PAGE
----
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Evidence-Based Practice: Nursing

Keyword Searching

A problem with just keyword searching:

Running a keyword search returns documents that include or mention the term you searched for. 

For example imagine you ran this search on diabetes mellitus type 2 in adults

CINAHL Search Bar Example for the search, Diabetes mellitus type 2 in adults

The search results would include either:

  • Articles that are about diabetes mellitus type 2 in adults
  • Articles that mention diabetes mellitus type 2 in adults
  • Articles that are that about a separate topic, but occasionally mentions diabetes mellitus type 2 in adults

Essentially a keyword search searches for words, not topics, which increases your chances of missing an important article that is about your topic.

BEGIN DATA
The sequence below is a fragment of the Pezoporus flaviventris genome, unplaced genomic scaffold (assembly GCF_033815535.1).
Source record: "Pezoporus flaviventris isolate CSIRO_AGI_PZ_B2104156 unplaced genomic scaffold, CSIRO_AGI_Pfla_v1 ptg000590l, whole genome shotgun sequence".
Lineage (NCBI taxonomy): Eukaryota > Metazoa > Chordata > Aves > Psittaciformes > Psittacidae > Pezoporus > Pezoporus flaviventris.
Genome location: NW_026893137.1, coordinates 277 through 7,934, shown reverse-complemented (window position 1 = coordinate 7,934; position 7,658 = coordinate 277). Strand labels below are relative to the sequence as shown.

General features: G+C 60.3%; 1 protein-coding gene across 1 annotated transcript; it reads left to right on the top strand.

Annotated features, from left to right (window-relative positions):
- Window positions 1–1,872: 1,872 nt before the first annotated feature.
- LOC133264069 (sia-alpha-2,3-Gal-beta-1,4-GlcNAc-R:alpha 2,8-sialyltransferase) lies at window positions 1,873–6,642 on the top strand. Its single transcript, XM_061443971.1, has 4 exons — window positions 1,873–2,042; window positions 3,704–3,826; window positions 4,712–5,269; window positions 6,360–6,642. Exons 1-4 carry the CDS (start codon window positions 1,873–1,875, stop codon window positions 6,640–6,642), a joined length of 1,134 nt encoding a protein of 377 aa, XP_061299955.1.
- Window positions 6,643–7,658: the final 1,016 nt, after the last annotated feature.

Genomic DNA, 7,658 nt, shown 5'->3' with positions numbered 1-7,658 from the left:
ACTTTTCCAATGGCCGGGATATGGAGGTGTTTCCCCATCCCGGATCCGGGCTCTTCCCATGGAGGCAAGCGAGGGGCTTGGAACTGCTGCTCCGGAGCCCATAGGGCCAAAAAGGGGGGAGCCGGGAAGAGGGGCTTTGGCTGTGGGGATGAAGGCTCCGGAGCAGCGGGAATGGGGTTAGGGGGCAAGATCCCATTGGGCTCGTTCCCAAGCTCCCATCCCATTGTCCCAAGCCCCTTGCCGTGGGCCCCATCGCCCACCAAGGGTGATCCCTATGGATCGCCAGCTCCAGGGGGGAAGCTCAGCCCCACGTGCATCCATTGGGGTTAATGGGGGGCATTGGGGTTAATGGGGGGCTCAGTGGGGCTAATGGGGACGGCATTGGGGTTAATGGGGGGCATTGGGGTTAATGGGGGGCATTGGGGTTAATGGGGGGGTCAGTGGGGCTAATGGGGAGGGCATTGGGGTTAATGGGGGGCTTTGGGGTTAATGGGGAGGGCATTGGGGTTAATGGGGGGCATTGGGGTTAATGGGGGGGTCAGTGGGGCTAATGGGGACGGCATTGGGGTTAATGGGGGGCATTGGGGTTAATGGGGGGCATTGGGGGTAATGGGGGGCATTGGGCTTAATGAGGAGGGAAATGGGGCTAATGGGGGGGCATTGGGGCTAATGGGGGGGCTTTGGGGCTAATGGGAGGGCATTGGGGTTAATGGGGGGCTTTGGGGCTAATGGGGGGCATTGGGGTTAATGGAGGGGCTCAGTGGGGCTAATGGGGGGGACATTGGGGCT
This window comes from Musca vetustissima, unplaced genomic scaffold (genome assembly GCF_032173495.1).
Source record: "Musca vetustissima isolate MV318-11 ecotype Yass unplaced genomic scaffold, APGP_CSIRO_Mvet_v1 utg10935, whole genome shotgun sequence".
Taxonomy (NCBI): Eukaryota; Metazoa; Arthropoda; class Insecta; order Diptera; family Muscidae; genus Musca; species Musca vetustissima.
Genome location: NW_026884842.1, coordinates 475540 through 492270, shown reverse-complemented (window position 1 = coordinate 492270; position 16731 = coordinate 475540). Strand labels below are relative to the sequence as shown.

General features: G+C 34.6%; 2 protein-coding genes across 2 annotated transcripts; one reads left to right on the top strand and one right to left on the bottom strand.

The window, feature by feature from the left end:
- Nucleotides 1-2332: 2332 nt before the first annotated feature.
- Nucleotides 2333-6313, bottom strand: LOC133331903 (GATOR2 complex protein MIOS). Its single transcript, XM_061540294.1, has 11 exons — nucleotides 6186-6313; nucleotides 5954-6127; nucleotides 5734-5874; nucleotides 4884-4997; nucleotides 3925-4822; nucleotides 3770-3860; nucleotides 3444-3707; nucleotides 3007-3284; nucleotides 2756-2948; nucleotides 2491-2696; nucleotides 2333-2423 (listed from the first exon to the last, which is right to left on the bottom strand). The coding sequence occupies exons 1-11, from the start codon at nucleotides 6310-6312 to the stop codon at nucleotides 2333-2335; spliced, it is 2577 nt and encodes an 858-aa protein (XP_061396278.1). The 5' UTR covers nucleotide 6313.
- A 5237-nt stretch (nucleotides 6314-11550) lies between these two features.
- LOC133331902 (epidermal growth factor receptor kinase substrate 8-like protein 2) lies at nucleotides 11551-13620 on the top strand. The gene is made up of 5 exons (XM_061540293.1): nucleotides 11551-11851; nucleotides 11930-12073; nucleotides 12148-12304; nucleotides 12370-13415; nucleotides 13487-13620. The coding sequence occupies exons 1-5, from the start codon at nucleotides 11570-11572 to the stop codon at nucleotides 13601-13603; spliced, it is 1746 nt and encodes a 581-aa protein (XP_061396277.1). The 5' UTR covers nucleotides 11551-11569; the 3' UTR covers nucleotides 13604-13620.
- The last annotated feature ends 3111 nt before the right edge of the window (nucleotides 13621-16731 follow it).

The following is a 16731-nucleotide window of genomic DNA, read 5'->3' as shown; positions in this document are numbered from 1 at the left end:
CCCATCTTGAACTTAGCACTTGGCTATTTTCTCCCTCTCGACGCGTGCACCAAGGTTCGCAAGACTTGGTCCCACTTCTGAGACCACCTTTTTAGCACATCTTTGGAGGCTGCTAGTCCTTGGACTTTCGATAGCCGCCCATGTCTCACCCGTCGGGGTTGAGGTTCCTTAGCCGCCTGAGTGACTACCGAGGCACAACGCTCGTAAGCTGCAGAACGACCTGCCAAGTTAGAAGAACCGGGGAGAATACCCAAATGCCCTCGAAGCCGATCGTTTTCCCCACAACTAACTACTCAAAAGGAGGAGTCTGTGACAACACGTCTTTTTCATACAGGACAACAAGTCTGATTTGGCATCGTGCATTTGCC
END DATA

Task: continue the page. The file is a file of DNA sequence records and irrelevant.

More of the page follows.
One key strategy in making sure you find more precise and relevant articles based on your topic is understanding that most terminology with have alternate spellings and synonyms. Your search will expand if you can find ways to use alternate words to describe your topic. Additional terms we can use based on our topic above can be:

  • type 2 diabetes
  • type II diabetes
  • non-insulin-dependent diabetes mellitus
  • adult-onset diabetes 

Controlled Vocabulary

Keyword searching can be restrictive on how many results you get when you are conducting a literature search.  Therefore many scholars who need to do a thorough literature search on a topic use controlled vocabulary.  Controlled vocabularies group synonymous words under one main term: a Subject Heading. Conducting a search using Subject headings means researches find articles that are about their topic, rather than just mentioning the topic.

Examples of keywords and subject headings in PubMed and CINAHL

Keyword MeSH (PubMed) CINAHL
tuberculosis  tuberculosis  tuberculosis 
heart attack myocardial infarction myocardial infarction
surgery general surgery surgery, operative
handwashing hand disinfection handwashing